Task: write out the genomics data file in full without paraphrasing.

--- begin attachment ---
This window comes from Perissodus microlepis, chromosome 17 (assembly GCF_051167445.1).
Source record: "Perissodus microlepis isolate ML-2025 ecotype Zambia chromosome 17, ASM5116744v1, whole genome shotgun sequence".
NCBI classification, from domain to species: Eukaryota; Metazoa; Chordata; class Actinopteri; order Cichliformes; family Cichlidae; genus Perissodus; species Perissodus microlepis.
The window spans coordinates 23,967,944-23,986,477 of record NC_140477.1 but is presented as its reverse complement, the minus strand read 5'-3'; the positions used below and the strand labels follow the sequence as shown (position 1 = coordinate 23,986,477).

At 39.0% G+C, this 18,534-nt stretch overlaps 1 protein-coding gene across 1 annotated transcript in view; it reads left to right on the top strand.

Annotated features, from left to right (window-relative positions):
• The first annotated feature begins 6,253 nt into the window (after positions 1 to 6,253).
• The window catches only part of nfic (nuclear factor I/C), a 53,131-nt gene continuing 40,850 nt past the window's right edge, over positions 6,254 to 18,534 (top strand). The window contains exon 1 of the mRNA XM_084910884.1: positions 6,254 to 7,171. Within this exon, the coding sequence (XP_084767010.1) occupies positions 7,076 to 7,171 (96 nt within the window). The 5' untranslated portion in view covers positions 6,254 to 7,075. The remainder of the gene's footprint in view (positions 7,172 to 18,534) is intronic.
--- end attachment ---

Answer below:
This window comes from Perissodus microlepis, chromosome 17 (assembly GCF_051167445.1).
Source record: "Perissodus microlepis isolate ML-2025 ecotype Zambia chromosome 17, ASM5116744v1, whole genome shotgun sequence".
NCBI classification, from domain to species: Eukaryota; Metazoa; Chordata; class Actinopteri; order Cichliformes; family Cichlidae; genus Perissodus; species Perissodus microlepis.
The window spans coordinates 23,967,944-23,986,477 of record NC_140477.1 but is presented as its reverse complement, the minus strand read 5'-3'; the positions used below and the strand labels follow the sequence as shown (position 1 = coordinate 23,986,477).

At 39.0% G+C, this 18,534-nt stretch overlaps 1 protein-coding gene across 1 annotated transcript in view; it reads left to right on the top strand.

Annotated features, from left to right (window-relative positions):
• The first annotated feature begins 6,253 nt into the window (after positions 1 to 6,253).
• The window catches only part of nfic (nuclear factor I/C), a 53,131-nt gene continuing 40,850 nt past the window's right edge, over positions 6,254 to 18,534 (top strand). The window contains exon 1 of the mRNA XM_084910884.1: positions 6,254 to 7,171. Within this exon, the coding sequence (XP_084767010.1) occupies positions 7,076 to 7,171 (96 nt within the window). The 5' untranslated portion in view covers positions 6,254 to 7,075. The remainder of the gene's footprint in view (positions 7,172 to 18,534) is intronic.